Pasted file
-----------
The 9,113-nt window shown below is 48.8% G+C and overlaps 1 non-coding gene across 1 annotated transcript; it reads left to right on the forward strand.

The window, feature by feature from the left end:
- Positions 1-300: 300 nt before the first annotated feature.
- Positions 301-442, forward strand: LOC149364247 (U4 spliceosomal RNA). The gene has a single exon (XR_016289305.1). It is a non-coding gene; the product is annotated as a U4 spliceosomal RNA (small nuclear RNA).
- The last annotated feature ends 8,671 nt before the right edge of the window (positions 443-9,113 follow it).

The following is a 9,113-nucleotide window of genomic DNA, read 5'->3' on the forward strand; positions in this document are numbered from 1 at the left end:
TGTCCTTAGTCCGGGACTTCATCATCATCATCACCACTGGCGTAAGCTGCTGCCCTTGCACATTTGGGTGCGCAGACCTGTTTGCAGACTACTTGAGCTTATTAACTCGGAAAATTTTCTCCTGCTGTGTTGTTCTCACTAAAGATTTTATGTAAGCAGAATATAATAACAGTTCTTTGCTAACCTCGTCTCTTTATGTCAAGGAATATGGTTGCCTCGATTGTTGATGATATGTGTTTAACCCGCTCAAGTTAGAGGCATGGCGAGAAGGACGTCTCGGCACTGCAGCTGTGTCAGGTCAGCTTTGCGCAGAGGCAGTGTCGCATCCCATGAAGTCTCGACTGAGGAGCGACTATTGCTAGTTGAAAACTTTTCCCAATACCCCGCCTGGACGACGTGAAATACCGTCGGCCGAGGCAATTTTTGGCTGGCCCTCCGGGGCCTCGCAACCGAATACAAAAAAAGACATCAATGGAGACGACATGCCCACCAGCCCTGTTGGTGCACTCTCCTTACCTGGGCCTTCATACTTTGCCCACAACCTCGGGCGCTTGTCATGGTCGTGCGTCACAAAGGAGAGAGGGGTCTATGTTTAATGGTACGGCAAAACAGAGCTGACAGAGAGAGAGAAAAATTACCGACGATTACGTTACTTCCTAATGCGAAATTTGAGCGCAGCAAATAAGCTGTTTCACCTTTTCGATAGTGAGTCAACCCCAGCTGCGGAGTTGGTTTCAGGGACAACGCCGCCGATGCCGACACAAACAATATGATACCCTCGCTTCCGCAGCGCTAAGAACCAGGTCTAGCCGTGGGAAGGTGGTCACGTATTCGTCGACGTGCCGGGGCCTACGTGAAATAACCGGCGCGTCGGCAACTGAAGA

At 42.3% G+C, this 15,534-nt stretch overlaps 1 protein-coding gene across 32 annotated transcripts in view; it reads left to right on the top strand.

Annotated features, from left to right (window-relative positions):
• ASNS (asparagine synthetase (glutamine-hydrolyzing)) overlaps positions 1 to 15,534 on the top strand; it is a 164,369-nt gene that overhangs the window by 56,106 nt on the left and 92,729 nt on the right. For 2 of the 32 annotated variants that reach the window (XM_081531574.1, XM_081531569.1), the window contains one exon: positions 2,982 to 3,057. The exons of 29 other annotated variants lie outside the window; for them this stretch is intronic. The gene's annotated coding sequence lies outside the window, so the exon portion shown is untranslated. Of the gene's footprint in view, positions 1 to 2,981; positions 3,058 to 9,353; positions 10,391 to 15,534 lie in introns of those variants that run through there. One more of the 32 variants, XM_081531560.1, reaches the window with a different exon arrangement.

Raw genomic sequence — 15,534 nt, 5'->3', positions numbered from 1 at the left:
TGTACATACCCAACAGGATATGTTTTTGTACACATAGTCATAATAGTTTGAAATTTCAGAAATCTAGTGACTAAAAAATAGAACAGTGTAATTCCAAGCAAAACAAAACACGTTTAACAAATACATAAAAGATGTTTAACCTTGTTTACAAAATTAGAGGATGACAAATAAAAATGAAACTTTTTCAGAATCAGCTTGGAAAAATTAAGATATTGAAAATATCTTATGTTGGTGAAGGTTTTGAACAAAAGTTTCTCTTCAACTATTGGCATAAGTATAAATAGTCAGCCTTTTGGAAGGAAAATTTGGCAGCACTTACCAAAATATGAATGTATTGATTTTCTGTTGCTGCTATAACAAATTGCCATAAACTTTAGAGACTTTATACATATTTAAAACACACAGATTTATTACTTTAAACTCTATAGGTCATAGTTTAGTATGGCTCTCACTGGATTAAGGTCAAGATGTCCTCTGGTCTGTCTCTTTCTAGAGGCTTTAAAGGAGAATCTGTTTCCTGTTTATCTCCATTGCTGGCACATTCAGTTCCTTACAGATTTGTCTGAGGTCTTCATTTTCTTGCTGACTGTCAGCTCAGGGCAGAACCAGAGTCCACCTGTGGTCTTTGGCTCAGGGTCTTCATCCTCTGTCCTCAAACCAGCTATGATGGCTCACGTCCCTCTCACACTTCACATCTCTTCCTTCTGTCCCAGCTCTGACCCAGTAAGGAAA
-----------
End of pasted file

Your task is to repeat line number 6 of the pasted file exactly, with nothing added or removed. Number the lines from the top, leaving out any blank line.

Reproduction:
The following is a 9,113-nucleotide window of genomic DNA, read 5'->3' on the forward strand; positions in this document are numbered from 1 at the left end: